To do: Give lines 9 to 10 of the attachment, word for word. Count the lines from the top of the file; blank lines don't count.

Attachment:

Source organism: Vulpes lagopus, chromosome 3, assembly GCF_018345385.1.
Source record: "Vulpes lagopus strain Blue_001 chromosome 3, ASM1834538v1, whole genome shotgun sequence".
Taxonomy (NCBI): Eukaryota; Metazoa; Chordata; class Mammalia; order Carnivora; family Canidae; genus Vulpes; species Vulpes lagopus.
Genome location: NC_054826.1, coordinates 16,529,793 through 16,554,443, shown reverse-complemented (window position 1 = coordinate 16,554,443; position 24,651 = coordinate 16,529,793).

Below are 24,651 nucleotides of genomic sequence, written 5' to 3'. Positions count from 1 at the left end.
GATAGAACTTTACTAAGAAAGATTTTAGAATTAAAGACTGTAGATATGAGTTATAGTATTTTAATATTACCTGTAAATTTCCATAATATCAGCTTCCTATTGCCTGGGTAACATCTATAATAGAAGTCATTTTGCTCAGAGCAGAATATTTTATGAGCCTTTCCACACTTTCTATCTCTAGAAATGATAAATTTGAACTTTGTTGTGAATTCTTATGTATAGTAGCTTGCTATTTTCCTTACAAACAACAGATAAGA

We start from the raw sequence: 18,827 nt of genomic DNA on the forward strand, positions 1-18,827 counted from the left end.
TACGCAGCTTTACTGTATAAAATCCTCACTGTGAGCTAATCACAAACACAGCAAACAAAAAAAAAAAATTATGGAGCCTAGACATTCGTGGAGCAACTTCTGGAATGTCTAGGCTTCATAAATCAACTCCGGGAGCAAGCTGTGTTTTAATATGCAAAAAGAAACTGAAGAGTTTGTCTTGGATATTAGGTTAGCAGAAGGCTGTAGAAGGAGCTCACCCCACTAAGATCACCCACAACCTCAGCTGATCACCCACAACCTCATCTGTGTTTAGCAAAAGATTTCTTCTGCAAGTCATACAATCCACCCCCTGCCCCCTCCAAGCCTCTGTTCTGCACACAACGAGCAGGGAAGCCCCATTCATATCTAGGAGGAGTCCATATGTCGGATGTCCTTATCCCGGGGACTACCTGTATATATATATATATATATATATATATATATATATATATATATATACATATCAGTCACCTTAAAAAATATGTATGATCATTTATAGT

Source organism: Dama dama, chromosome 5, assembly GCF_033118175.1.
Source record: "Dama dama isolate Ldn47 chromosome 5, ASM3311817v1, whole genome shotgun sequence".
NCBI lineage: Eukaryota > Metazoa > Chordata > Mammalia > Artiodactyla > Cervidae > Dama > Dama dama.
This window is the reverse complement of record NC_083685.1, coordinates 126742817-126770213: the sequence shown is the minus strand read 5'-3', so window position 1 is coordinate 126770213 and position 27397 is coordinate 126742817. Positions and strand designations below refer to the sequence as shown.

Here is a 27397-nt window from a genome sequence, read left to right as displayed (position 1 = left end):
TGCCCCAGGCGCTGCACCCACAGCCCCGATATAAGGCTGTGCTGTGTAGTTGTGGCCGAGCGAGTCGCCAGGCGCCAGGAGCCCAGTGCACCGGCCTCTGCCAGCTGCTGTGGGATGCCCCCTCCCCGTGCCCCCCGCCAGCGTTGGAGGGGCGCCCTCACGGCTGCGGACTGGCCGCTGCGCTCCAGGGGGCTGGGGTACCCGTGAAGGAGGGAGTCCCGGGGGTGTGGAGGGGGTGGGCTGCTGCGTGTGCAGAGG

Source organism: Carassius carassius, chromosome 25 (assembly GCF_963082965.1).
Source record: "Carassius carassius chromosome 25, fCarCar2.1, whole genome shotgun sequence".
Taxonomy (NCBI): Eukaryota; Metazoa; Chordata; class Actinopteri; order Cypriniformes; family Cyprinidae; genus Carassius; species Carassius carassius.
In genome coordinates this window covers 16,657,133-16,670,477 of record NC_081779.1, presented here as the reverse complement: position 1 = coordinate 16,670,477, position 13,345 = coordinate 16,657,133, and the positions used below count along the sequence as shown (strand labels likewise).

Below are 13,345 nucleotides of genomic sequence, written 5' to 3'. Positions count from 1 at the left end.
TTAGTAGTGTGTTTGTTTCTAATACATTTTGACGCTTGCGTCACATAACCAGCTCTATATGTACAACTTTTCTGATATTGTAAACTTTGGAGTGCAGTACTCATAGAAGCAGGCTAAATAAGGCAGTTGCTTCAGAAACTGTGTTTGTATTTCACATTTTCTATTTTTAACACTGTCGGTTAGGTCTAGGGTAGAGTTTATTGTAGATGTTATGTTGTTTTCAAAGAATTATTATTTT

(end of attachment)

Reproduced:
Source organism: Dama dama, chromosome 5, assembly GCF_033118175.1.
Source record: "Dama dama isolate Ldn47 chromosome 5, ASM3311817v1, whole genome shotgun sequence".